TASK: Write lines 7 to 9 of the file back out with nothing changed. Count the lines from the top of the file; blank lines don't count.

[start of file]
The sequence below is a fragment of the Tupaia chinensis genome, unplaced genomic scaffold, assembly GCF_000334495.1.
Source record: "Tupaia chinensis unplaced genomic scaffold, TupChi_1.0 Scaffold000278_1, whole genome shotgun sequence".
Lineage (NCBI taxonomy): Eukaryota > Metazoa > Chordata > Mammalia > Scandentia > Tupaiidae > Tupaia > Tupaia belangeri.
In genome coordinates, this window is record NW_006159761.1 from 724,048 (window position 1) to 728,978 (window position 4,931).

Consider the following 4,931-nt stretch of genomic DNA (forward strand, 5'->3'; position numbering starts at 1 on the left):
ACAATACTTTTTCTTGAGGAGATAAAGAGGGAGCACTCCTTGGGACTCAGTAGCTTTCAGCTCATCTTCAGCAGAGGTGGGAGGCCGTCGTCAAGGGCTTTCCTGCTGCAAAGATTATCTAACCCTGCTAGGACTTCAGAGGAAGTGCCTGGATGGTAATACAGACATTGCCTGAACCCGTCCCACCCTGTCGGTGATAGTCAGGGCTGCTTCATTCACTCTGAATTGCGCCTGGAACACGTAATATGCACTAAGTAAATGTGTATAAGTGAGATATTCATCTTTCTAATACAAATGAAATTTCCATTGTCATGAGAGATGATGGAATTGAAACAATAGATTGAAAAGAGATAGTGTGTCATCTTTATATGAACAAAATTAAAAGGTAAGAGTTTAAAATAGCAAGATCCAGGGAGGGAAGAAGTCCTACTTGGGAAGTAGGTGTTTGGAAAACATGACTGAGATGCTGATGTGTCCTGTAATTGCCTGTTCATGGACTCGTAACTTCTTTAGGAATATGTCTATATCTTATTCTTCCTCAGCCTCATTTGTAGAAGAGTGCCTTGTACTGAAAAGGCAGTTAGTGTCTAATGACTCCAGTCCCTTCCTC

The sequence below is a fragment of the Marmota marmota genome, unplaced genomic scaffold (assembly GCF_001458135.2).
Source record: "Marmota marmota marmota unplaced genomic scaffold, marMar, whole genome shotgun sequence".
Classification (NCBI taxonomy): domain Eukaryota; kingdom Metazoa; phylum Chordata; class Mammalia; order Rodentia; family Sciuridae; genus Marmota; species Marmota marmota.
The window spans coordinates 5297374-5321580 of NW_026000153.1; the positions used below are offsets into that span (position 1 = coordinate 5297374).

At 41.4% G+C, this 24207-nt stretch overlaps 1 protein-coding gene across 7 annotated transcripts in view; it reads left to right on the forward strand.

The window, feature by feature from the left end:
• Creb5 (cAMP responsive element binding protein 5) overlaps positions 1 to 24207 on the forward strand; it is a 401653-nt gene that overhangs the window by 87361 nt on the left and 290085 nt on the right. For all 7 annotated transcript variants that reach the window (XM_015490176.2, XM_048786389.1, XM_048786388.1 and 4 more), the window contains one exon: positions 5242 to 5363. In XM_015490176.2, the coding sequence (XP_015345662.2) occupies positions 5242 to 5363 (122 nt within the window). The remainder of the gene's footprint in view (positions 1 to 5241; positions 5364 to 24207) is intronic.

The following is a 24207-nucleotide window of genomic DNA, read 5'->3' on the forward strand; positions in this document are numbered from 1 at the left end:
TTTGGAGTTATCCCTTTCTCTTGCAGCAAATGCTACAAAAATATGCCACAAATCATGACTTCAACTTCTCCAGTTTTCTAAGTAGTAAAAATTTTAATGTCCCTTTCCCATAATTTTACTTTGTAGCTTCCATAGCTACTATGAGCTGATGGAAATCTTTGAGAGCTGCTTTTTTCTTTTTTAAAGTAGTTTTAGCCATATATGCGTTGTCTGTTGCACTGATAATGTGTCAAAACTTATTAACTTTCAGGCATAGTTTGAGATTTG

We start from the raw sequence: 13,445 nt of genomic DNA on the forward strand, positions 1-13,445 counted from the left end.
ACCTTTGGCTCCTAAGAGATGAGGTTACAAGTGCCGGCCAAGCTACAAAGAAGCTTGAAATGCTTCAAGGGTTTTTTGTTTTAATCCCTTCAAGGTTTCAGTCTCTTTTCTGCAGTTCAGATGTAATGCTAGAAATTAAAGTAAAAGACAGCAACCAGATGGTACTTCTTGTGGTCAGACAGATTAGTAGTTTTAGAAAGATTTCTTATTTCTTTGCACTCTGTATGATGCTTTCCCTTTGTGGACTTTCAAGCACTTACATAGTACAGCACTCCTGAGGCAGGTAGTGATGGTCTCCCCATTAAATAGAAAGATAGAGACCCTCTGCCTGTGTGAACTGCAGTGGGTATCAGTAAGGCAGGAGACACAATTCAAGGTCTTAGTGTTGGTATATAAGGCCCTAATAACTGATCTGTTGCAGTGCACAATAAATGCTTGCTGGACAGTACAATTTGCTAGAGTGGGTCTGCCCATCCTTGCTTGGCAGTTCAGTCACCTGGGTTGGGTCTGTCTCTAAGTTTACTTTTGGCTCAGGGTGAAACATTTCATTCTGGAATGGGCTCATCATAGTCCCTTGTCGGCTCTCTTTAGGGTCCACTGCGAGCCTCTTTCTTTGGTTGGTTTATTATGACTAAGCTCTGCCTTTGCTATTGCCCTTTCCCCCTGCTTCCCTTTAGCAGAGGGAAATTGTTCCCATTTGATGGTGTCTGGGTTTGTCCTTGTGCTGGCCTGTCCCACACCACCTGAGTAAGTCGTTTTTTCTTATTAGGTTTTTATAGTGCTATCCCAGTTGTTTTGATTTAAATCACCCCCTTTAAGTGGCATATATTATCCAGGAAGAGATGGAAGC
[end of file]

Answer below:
The sequence below is a fragment of the Marmota marmota genome, unplaced genomic scaffold (assembly GCF_001458135.2).
Source record: "Marmota marmota marmota unplaced genomic scaffold, marMar, whole genome shotgun sequence".
Classification (NCBI taxonomy): domain Eukaryota; kingdom Metazoa; phylum Chordata; class Mammalia; order Rodentia; family Sciuridae; genus Marmota; species Marmota marmota.